This is what happens when the McNally Jackson Tumblr gets snowed in—and it is glorious.
This is the Ngram for the word “squitchy”—it shows up early in Moby-Dick in a favorite sentence: “It was a boggy, soggy, squitchy picture truly, enough to drive a nervous man distracted.” (The nerds will get a kick out of the gigantic uptick in the 1920s.)
The only other entry that predates Melville’s squitchy in Moby-Dick (1851) is from the Quarterly Journal of Agriculture, Vol. X (it’s British) in 1840:
There are all kinds of excuses brought forward for the destruction of this ever-to-be-cared-for property such as a foul turf, a sour turf, a strong turf, a mossy turf, a squitchy turf, &c.; but I feel confident that all those excuses are visionary when compared with the loss of the turf.
On the next page:
…and a vegetable of much less pretensions than any of the former (the cabbage) will grow to an immense size in nothing else but the decomposing weeds of the garden, the very thing which the agriculturist destroys when he burns his squitchy turf.
Those are the only non-Melville entries in that time period, save one mention of Squitchy Field, a meadow in England. (The Free Schools and Endowments of Staffordshire, and their fulfilment by George Griffith (author of The Free Schools of Worcestershire, and their Fulfilment—Michiko Kakutani said no author better limns the dark recesses of our free schools, and their fulfilments.))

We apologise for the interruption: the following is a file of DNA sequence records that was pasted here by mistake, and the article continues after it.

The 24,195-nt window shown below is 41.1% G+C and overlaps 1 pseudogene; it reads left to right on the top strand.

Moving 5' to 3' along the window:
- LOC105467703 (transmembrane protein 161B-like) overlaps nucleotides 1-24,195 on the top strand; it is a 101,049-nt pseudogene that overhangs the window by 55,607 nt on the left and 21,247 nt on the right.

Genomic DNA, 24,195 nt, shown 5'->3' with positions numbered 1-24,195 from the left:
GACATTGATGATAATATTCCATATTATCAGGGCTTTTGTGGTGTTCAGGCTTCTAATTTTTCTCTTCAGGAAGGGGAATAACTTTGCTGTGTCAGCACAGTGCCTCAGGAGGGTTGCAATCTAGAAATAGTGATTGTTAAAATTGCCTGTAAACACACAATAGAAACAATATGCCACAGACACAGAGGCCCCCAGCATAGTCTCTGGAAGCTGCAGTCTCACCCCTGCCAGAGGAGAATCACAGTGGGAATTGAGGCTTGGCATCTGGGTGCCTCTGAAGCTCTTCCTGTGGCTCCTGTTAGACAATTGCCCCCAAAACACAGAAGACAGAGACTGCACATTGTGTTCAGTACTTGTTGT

The OED is mostly quiet on the word. It defines “squitchy” as “squishy” (invites you to compare it to the verb “squich”) and calls it rare. Moby-Dick is the only citation. A 1:1 squishy:squitchy switch doesn’t feel right, though: squitchy’s twitchier, more nervous, more distractible.
Melville uses it again in his story “Cock-a-Doodle-Doo! Or, the Crowning of the Noble Cock of Beneventano,” which ran in Harper’s in 1854. (In the same volume of Harper’s, there’s a piece called “Aboard a Sperm Whaler,” which is un-bylined but doesn’t sound like Melville—too hokey.) “It was a cool and misty damp disagreeable air,” writes Melville in “Cock-a-Doodle-Doo!”
The country looked underdone, its raw juices squirting out all round. I buttoned out this squitchy air as well as I could with my lean double-breasted dress-coat—my over-coat being so long skirted I only used it in my wagon—and spitefully thrusting my crab-stick into the oozy sod bent my blue form to the steep ascent of the hill.
I couldn’t get to work today because of the snow and my broken foot, but may your coats stay firmly buttoned, your crab-sticks ever strong, and your forms unbent against the wind as the snow gets gray and squitchy.
Squitchy! A word that needs resurrecting.